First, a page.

Filmmaking, especially documentary work is about people trusting you. I had access to many people who trusted me. Many of these would not have spoken to a broadcaster or another production company for whom it was just another job.
Soon after I started my production company we helped a big broadcaster make a program by giving them lots of support and guidance. They signed a letter saying they would acknowledge our support in the credits but when they released it they never did. Taught me a lot.
Most of your films (Spitfire Sisters, Broken Wings, etc.) have focused on aircraft history. How do you go about choosing specific topics for each release?
I understand aviation so it was the best place to start when making films. Also when you make a film about an aviation topic, as a former pilot people know you will relate to what they are saying.
Your debut film, 2007’s Welcome Aboard Toxic Airlines, directly addressed the contaminated fumes issue. What led you to revisit the topic with the 2019 film Everybody Flies?
Welcome Aboard Toxic Airlines was my first doc, it’s very average but it triggered two calls from a Public Enquiry into the issues raised. (Amazingly those who made the calls when they got into Government did nothing.)
In 2015, we finished making A Dark Reflection, Britain’s biggest co-operative film I am told, shot on 35mm. Afterwards a film critic said to me, great film but without any A list cast the film will not have the reach the subject deserves, you should make a new doc on the subject, so we did that. The project grew into two new documentary films Everybody Flies and American 965.
You co-directed Everybody Flies with British filmmaker Beth Moran. Why did you decide to bring in a collaborator on this particular film?
I knew I could not direct myself so I needed a co-director. Someone who knew nothing about the industry to ensure we made a film that was not too technical. Beth had done a few months at University studying film but decided she was not actually learning much and was paying a lot of money for the experience. She joined us as a trainee production manager but it soon became apparent she was better suited to editing and directing.
[Beth] directed her first short Missing a Note that was submitted to the 2020 Academy Awards and the film also went out with Everyman Cinemas before Downton Abbey. Her mum was cabin crew so was interested in the project and I think she did a great job with so little previous experience. Life is also about giving people opportunities to grow and learn.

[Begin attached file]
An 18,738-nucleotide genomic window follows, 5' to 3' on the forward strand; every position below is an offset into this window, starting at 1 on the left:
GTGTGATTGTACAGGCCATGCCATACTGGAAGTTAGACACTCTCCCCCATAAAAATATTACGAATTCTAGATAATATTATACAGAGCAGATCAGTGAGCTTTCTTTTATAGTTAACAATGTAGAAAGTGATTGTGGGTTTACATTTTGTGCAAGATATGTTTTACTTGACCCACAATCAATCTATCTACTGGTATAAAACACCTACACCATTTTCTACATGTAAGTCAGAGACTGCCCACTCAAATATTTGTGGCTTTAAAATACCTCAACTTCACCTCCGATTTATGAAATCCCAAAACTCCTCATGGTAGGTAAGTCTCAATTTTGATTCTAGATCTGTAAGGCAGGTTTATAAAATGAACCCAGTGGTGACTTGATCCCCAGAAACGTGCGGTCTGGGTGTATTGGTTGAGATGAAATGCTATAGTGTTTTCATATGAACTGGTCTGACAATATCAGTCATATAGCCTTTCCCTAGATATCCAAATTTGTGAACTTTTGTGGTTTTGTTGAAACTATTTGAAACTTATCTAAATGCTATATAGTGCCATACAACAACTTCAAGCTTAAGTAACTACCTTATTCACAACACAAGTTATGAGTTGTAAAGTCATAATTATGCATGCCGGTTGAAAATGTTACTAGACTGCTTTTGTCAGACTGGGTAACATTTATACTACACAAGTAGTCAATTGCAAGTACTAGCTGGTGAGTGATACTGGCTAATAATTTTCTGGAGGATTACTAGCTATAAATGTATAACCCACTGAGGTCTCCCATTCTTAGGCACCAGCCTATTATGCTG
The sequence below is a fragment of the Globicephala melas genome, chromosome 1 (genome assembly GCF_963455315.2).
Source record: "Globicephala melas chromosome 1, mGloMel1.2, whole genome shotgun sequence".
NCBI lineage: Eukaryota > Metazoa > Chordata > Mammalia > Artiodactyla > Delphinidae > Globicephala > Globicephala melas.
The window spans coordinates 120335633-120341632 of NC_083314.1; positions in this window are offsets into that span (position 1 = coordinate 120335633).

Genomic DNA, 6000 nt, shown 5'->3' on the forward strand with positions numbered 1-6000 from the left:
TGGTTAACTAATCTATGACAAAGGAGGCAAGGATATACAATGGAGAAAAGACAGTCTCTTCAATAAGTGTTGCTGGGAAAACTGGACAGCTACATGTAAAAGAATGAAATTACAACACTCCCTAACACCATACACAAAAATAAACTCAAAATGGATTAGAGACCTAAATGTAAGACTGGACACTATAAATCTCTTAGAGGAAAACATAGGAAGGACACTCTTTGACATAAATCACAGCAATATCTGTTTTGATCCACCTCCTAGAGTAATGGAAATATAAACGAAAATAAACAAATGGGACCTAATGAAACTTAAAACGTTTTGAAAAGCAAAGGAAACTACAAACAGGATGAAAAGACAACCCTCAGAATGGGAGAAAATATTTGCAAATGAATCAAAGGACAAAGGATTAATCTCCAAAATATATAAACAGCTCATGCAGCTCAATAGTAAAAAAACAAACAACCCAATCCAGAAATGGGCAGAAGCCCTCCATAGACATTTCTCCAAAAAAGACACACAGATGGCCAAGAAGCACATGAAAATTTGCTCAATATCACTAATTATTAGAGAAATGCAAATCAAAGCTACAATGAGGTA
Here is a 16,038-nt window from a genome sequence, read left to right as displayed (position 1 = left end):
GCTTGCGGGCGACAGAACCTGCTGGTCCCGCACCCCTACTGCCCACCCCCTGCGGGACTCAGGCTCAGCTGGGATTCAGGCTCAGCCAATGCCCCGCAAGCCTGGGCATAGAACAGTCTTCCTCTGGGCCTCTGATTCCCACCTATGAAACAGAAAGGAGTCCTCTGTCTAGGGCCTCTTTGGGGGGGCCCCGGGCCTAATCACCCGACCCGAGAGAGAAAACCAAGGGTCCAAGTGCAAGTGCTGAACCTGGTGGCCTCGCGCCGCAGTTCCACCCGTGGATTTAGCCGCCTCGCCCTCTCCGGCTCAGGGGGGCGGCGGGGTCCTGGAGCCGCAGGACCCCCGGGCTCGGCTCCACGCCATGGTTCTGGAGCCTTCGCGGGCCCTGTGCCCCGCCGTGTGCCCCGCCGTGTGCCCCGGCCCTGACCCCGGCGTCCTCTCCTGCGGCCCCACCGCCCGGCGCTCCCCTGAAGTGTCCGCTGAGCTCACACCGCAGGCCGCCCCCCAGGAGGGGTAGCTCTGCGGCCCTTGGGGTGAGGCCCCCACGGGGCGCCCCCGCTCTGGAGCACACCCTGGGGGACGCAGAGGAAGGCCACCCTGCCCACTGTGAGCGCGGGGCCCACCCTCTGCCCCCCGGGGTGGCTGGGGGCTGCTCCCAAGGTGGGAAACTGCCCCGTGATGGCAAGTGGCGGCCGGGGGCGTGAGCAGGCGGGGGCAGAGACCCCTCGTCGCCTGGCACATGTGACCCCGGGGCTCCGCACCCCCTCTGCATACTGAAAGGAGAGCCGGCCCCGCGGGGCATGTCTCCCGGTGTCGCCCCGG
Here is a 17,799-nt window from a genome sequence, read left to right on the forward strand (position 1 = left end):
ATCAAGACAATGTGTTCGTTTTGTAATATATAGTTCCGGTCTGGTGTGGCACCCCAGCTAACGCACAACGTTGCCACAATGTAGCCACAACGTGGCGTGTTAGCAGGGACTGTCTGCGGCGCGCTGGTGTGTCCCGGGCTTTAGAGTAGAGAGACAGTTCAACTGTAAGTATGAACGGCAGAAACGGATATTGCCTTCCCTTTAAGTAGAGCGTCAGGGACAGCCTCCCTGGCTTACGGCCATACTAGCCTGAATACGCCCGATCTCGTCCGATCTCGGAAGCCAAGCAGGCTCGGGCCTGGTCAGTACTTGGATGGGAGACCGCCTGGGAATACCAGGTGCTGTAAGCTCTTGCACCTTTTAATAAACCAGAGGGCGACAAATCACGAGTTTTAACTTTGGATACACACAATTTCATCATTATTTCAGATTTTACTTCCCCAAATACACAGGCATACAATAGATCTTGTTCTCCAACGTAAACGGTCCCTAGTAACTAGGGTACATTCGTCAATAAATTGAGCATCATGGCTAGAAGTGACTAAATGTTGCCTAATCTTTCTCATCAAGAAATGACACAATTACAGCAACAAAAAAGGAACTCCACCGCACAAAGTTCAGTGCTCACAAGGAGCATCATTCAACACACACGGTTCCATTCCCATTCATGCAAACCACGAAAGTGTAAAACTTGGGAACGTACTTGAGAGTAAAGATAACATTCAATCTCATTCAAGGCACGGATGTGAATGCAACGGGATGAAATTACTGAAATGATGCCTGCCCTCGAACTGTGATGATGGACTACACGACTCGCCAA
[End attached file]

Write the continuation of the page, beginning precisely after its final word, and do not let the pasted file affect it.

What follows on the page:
Your upcoming film, American 965, is billed as a prequel to Everybody Flies. Were you able to uncover new information about the crash in between films?
It’s a prequel because fundamentally the film is about the 1995 crash and Everybody Flies looks mostly at my investigation into the issues which started in 2001.
Do you plan to make additional sequels (or prequels) like American 965?
We are making a new short form documentary called Aerotoxic and another longer form documentary looking at the issue through a perspective that has not been covered before. We make all these films to help spread the word and help motivate passengers to demand change, demand clean air and warning systems.
Are there any documentary filmmakers who have influenced your style?
Not really. I have been doing this for 14 years but I am still learning. Ultimately filmmaking is a team effort.
You’ve worked on films as both a director and producer. Which role do you prefer?
I don’t mind. I think it’s vital for all producers and directors to never forget nothing gets made without the support of so many others. I think some directors forget it is always a team effort.
Can you tell us about other upcoming Fact Not Fiction projects?
I am writing a new feature film script, it’s a heist film. Feature films are in many ways much more straightforward to make, just need more funding.
What is your greatest success?
Completing the Ironman triathlon was a great day, flying Concorde briefly was nice but ultimately I would say it’s never giving up.
How about your greatest failure?
Having not yet been able to resolve the contaminated air on aircraft problem but I will never give up. The fight goes on.
What’s your ultimate goal as a storyteller?
To help people learn about important social issues or problems.
What advice do you have for aspiring filmmakers?
Go and do some courses at Raindance like I did and tell Elliott Grove Tristan sent you.